Keeping kids active and engaged in physical activities at a young age is vital to their development. Gavin Martin, program supervisor for the Kyrene School District, knows this. He has been working to get kids more involved while making sure to maintain safety.
Martin is working with Kyrene del Cielo Elementary School in west Chandler to implement a new program to get children active. The program was used last year at Kyrene de los Niños Elementary and is dedicated to keeping kids safe while offering opportunities for them to participate.
“Instead of the kids going out for just free play, this provides them the chance to participate in activities coordinated by a staff member designed to prevent behavior issues and conflicts that keep kids from having fun,” Martin said.
The issues he is talking about are bullying, unfair play and injuries. Most parents are concerned about their child participating in athletics at school because of these reasons, and now parents at Cielo can breathe a sigh of relief.
Planning for the program started two years ago when then-Principal Mike Deignan approached the district about activities that the children could participate in that were more than just free play.
Current Principal Tina Nicks has continued the work at Cielo, and the program hasn’t lost momentum. Martin was put in charge and used his experience at Waggoner Elementary monitoring a lunchtime sports program to start over, first at Niños and now Cielo.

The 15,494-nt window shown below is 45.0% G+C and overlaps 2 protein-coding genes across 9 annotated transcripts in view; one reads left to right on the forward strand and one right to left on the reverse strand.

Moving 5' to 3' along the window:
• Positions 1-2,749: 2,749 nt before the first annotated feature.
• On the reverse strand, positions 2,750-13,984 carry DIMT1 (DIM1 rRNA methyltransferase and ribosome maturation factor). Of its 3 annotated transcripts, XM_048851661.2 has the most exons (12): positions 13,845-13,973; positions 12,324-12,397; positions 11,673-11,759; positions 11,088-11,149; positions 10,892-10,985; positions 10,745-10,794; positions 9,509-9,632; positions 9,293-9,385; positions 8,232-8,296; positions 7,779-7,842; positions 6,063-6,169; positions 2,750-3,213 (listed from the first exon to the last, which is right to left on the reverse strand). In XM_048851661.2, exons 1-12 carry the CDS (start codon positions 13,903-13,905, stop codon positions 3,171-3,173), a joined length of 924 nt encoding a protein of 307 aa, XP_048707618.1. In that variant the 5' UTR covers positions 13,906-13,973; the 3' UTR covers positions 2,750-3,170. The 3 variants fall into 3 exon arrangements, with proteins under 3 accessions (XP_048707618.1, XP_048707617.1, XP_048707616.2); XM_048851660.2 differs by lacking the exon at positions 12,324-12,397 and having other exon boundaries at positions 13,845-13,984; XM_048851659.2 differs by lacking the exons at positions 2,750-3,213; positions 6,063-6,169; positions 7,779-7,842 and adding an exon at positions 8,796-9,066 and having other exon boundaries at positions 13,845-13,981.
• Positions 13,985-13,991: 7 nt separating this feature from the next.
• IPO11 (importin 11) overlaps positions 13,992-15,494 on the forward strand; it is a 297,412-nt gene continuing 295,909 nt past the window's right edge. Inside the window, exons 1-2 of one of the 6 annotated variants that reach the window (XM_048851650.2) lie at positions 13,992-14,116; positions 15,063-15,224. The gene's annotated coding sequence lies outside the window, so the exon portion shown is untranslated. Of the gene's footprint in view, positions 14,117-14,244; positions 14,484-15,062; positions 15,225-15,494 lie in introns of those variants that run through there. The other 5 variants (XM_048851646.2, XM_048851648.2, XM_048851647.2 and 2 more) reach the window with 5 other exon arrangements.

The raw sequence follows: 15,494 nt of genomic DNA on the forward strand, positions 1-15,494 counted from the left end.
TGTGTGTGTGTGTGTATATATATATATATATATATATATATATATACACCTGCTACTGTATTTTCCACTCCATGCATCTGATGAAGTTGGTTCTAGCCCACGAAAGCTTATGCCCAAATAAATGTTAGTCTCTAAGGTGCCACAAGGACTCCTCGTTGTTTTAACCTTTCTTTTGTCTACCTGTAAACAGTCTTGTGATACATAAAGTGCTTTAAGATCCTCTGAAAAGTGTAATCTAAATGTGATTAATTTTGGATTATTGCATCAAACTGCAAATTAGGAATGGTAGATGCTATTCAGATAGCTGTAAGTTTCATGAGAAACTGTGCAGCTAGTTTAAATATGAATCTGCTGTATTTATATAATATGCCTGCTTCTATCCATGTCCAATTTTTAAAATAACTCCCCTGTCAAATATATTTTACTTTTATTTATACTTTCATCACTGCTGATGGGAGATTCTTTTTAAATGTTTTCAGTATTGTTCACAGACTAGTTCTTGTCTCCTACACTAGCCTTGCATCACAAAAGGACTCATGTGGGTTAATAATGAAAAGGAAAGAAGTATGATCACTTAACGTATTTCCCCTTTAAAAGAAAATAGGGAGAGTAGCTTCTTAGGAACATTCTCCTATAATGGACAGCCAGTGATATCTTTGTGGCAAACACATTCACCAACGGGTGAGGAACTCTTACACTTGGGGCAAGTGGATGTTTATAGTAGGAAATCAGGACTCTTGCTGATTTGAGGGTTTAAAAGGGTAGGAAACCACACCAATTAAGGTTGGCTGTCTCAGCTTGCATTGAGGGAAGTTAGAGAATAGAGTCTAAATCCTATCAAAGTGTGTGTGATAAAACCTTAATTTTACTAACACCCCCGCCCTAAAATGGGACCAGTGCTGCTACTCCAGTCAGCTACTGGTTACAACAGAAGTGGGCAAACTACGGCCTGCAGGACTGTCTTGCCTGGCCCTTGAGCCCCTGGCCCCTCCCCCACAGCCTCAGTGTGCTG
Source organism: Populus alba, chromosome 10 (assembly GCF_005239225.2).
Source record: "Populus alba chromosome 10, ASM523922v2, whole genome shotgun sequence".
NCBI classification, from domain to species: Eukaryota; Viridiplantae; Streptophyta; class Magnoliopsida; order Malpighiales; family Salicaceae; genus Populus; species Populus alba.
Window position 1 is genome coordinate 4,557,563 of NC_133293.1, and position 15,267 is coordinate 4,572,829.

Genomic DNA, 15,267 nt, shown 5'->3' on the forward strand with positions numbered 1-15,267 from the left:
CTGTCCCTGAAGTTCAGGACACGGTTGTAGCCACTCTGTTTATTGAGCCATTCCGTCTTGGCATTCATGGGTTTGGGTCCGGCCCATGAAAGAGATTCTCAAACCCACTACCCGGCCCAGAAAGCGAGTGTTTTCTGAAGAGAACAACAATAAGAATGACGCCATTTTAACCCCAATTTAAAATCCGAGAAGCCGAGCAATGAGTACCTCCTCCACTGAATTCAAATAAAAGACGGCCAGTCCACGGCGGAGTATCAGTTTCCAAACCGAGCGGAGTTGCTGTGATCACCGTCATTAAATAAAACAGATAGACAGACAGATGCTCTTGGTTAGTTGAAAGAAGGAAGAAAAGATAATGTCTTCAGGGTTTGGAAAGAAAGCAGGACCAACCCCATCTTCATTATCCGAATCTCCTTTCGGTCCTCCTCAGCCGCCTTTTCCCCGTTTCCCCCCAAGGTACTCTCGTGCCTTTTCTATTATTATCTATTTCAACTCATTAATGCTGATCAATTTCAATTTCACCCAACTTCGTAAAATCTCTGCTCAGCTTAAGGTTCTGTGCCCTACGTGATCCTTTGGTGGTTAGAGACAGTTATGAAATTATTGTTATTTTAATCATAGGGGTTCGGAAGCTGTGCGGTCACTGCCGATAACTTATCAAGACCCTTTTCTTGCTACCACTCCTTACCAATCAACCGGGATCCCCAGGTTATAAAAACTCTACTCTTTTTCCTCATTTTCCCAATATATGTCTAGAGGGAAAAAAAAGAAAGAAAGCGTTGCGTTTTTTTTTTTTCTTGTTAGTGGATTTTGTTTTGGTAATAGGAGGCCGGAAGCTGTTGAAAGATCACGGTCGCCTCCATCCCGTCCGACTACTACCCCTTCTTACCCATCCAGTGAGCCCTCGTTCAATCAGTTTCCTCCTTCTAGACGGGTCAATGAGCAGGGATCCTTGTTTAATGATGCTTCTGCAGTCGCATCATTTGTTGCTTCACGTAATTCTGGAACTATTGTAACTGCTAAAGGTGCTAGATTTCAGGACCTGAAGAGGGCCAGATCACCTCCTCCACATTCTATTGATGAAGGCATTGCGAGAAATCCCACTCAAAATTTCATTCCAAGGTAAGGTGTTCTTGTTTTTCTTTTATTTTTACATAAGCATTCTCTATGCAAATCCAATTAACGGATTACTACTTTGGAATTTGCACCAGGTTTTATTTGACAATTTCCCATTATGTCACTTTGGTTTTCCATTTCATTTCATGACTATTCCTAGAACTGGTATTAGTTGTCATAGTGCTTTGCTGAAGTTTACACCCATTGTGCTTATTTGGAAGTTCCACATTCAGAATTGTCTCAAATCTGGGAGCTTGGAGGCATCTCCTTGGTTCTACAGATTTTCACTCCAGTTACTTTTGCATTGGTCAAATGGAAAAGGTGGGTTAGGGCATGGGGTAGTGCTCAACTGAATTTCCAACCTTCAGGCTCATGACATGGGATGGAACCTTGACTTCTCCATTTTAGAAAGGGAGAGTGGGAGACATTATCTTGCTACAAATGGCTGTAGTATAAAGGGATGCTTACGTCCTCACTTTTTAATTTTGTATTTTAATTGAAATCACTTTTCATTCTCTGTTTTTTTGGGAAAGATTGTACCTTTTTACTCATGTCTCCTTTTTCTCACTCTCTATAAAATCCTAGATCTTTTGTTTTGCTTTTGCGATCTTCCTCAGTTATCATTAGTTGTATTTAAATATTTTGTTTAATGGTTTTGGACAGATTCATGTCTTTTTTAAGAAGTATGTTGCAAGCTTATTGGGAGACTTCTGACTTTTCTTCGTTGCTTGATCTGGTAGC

He brought in staff from Kyrene Kids Club to help run the program. Their duties include setting up eight to 10 stations for the kids, including hula hoops, jump ropes and tetherball.
“One staff member stays in the station area to supervise and engage with those children. Another staff member provides an active game for the kids to participate in, like tag, kickball or football. Whatever it may be, they provide staff-led games to keep the kids entertained.”
The new program is set up for kindergarten through fifth-grade children, while another is in place to offer fourth and fifth graders the opportunity to play more organized sports.
For the most part, the kids set everything up, picking captains and teams, as well as deciding what sports they play. They compete against each other’s classes, and the teachers are there only to observe and step in if needed.
“We help the children learn how to be active and healthy while having fun. The lunchtime-sports staff members are also there to help children with conflict resolution, if it’s needed. The staff is able to guide the children to solve problems with one another during lunch recess. This helps the teacher by providing more learning time in the classroom instead of resolving the issues that occur on the playground,” Martin said.
With America’s schools being hit with budget cuts, many of which affect athletics in a negative way, it is promising to see that plans like Cielo’s lunch activities are still being implemented, say observers of the initiative.
The objective in the long run is to have the program spread across the school district—a realistic goal once parents and the community get word of how affordable and helpful it can be.
Letting the kids experience recess and free time is vital, but another important aspect is getting kids outside and active at a young age, planners say.
In an era where diabetes and obesity are prevalent, teaching kids to be active and outgoing is more important than ever, according to experts. Understanding the importance of an active lifestyle starts early, and the people that children look up to most are parents and teachers.
Seeing Cielo Elementary take a step in the right direction is a promising beginning in an effort to set a trend for the rest of the schools around the Kyrene district.